‘We must work on reproducing them in the future with more cohort studies as well as randomised controlled trials,’ Dr Júlvez added.
Other studies have linked nuts to everything from low blood pressure and a reduced risk of diabetes to slower cognitive decline.
- Courtesy: dailymail.co.uk
Tips for having a great relationship?
Connecting with someone romantically, emotionally, and physically can be really amazing. But there’s a lot of work that goes into building a good relationship.
What are some tips for having a great relationship?
No relationship is perfect all the time. But in a healthy relationship, both people feel good about the relationship most of the time. A great relationship takes more than attraction — it takes work, and both of you have to be willing to put in the effort. Here are some tips for building a healthy relationship:
- Love yourself. Being comfortable with who you are means you’ll be a happier partner.
- Communicate. Talk to your partner about your feelings. Ask questions and listen to their answers. If you’re upset, say so — don’t make your partner try to figure out what’s up. Talking through problems builds trust and makes your relationship stronger. And it’s not all about how to deal with your problems — don’t forget to let them know when something they do makes you happy.
- Be honest. Be truthful with each other about what you do, think, and feel. Honesty creates trust. Few things harm a relationship more than lies.
- Give each other some space. Couple’s time is great, but spending ALL your time together isn’t. It’s healthy to have your own friends and interests outside of the relationship.
- Agree to disagree. You’re not always going to see eye to eye, and that’s OK. The important thing is to respect each other’s opinions and ideas.
- Forgive and ask for forgiveness. Everybody makes mistakes. Be willing to apologize for yours — and accept your partner’s apologies.
- Support each other. When your partner does something great, tell them! Your partner should do the same for you.
- Talk about sex…openly and honestly. Telling your partner what feels good and what you like and don’t like helps you have better sex. Never pressure your partner into doing something they don’t want to do, or let your partner pressure you — consent is a must.
- Take care of your sexual health. Talk to your partner about how you’re going to protect each other against STDs and unintended pregnancy. Practice safer sex and get tested for STDs.
How do I know if my relationship is healthy?
It’s good to check in with yourself from time to time to see how you’re feeling about your relationship. The questions below focus on romantic and sexual relationships, but they can apply to other kinds of relationships, too. After you’ve asked yourself these questions, it could be helpful to answer them again from your partner’s perspective.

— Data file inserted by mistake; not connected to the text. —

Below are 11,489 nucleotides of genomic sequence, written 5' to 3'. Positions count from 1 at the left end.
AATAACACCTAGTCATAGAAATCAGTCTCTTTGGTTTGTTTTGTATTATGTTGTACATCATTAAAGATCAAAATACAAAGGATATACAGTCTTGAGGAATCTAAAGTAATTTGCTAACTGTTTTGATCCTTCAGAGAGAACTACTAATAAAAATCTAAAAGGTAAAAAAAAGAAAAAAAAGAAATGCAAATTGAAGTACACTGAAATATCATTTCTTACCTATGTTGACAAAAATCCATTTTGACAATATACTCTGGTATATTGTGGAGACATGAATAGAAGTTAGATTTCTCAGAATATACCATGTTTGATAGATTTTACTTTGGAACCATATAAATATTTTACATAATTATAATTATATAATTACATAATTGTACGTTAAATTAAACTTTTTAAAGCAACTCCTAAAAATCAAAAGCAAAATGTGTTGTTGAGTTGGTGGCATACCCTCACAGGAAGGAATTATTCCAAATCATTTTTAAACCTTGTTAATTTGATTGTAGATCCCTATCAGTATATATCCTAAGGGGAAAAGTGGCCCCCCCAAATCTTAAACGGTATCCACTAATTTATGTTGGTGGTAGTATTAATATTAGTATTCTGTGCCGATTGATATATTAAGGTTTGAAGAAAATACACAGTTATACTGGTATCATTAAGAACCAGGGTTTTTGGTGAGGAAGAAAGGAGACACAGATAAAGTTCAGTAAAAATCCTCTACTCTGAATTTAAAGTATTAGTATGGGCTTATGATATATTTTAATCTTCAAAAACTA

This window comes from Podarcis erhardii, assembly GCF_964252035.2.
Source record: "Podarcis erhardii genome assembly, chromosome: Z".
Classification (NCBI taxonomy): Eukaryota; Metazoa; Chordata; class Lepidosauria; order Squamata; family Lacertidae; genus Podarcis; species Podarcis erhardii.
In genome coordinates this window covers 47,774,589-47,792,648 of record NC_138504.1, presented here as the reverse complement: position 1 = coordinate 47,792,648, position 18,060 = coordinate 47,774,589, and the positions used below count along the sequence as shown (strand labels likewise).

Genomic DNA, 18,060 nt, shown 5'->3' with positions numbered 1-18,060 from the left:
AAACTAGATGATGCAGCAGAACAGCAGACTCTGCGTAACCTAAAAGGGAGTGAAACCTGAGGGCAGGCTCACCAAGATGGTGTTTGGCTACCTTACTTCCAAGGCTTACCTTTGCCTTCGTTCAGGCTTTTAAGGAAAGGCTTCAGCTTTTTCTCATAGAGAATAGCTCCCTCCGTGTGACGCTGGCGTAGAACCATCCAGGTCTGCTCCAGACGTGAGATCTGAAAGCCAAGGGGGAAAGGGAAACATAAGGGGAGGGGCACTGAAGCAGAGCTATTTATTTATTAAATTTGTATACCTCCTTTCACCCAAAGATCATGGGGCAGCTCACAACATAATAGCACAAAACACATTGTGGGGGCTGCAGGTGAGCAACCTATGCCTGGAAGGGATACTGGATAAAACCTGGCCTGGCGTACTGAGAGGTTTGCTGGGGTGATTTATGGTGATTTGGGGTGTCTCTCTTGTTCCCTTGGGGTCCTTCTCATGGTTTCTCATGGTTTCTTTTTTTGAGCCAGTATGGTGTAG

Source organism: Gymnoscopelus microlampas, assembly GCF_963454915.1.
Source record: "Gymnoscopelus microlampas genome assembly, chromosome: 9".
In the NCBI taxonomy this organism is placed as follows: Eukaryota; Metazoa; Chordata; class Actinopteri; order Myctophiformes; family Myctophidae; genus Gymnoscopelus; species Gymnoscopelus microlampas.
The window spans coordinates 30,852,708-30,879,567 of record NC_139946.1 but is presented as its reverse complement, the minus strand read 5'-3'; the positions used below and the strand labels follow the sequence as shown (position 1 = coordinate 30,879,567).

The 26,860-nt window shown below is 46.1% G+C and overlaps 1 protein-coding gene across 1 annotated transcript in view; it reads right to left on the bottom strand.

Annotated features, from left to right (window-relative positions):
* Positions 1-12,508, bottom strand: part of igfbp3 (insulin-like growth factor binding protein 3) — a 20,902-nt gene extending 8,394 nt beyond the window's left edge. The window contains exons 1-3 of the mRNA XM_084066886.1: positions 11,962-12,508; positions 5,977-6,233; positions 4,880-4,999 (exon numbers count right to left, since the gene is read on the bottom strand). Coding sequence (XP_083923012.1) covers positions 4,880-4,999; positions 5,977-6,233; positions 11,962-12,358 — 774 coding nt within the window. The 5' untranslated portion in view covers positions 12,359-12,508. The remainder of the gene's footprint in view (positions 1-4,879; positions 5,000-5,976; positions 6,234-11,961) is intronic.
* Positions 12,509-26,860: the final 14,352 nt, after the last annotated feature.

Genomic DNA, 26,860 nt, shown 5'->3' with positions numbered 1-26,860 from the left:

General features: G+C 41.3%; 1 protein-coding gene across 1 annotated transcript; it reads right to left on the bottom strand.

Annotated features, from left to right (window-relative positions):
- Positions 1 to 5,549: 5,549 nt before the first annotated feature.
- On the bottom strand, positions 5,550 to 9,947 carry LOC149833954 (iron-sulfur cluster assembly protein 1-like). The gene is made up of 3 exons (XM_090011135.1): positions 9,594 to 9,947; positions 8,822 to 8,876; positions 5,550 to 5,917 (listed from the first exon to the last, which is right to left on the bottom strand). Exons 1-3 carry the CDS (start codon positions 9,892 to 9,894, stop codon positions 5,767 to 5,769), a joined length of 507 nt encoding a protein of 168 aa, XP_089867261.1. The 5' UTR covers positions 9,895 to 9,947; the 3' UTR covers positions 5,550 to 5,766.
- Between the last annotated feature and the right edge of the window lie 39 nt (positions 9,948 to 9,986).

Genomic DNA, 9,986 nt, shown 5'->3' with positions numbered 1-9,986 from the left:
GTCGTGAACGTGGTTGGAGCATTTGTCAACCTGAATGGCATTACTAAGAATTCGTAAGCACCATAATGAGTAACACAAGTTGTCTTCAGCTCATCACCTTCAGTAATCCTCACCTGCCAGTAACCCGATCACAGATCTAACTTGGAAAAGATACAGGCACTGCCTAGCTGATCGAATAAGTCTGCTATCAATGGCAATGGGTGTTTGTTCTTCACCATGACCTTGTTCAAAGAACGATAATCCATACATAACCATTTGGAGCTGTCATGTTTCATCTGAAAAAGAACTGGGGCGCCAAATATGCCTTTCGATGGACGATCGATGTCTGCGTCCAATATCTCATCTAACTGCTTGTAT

- Does your partner listen to and respect your ideas?
- Does your partner give you space to spend time with your friends and family?
- Do you have fun spending time together?
- Do you feel comfortable telling your partner when something they do upsets you?
- Do you feel comfortable sharing your thoughts and feelings?
- Can you tell your partner what you like sexually?
- Does your partner make an effort to get along with your friends and family?
- Is your partner proud of your accomplishments and successes?
- Does your partner respect your differences?
- Can you talk to your partner about birth control and/or safer sex?
Relationships can be complicated, but if you answered “yes” to all of these questions, there’s a good chance you’re in a healthy relationship. If you answered “no” to two or more questions, you might be in an unhealthy relationship.
How can I make my relationship better?
Keeping your relationship in great shape definitely takes work. Talk to your partner about things that you think could be better. Be clear about what’s bothering you, and be respectful. Good communication is a big part of solving problems. If you have trouble working through things on your own, you might consider getting help from someone outside your relationship. Sometimes talking with a counselor or therapist can help couples work through issues and improve their relationships.
- Courtesy: Planned Parenthood Federation of America